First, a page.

The UK’s competition watchdog has approved a £2.2bn oil merger between Wood Group and Amec Foster Wheeler.
The companies agreed to sell off “almost all” assets which contribute to engineering, construction and maintenance services in its upstream offshore oil and gas business in the UK.
The decision came soon after the Competition Markets Authority (CMA) raised competition concerns over how the merger could affect the supply of services to the UK oil industry.
The deal, which was first announced in March, was therefore not subject to an in-depth investigation because the companies acted so quickly to address the CMA’s concerns.
“Since we announced the deal in March, both parties have maintained a relentless focus on keeping on schedule,” said Robin Watson, the chief executive of Aberdeen-based Wood Group.
A thorough investigation
Kate Collyer, deputy chief economic adviser at the CMA, said:
“It is crucial that competition is maintained in this major UK industry. We have therefore conducted a thorough investigation into this merger, and believe that the sale of Amec Foster Wheeler’s assets will address our concerns and ensure that customers in the North Sea continue to be able to obtain competitive bids.”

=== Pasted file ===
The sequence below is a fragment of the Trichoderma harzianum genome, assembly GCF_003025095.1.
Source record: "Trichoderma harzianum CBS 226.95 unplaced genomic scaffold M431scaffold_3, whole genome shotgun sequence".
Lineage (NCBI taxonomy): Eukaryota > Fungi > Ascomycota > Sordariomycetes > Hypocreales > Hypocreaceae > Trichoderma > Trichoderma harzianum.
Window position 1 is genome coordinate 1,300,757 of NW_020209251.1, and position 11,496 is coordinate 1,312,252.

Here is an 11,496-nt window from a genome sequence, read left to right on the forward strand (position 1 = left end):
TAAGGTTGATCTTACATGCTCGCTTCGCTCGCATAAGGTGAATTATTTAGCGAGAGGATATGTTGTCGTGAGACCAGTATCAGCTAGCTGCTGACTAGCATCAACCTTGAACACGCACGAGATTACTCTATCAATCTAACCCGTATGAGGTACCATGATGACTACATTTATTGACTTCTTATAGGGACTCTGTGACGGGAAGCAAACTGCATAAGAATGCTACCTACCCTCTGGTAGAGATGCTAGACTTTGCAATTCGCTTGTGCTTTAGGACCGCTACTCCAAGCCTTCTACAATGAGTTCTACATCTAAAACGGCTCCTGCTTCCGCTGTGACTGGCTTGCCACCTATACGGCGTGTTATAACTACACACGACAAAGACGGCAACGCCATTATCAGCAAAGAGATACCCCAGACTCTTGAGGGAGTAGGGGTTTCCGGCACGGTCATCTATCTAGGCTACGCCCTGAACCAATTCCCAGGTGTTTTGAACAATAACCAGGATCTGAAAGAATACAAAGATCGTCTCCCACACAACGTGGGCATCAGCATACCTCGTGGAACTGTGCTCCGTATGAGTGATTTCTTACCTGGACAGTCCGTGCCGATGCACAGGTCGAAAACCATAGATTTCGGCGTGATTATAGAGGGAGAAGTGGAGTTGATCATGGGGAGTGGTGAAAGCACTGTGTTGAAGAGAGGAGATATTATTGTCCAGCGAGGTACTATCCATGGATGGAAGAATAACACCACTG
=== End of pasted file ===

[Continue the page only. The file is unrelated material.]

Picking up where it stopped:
“The CMA is committed to conducting merger investigations as quickly and efficiently as possible.In this case, the CMA worked with the companies on a ‘twin-track’ approach, engaging with them on shaping remedies that might mitigate competition concerns, if any were found, whilst still investigating whether such concerns arose,” she added.
“This enabled us to promptly reach a final view on the proposed remedy after competition concerns were identified, helping to reduce uncertainty about the potential impact of the merger for customers within this industry.”
Jon Lewis, chief executive of Amec Foster Wheeler welcomed the CMA’s decision.
“We have made significant progress marketing Amec Foster Wheeler’s UK upstream oil and gas business to a range of high-quality bidders, which has helped to ensure that we will close the transaction in October, bringing the many benefits of the combined company to our clients, colleagues and shareholders,” he said.
Amec is a London-based consultancy with diverse operations, from supplying the UK Ministry of Defence with research and technology to advising on Heathrow’s third runway campaign.
The all-share merger will create a company with a combined value of about £5bn.
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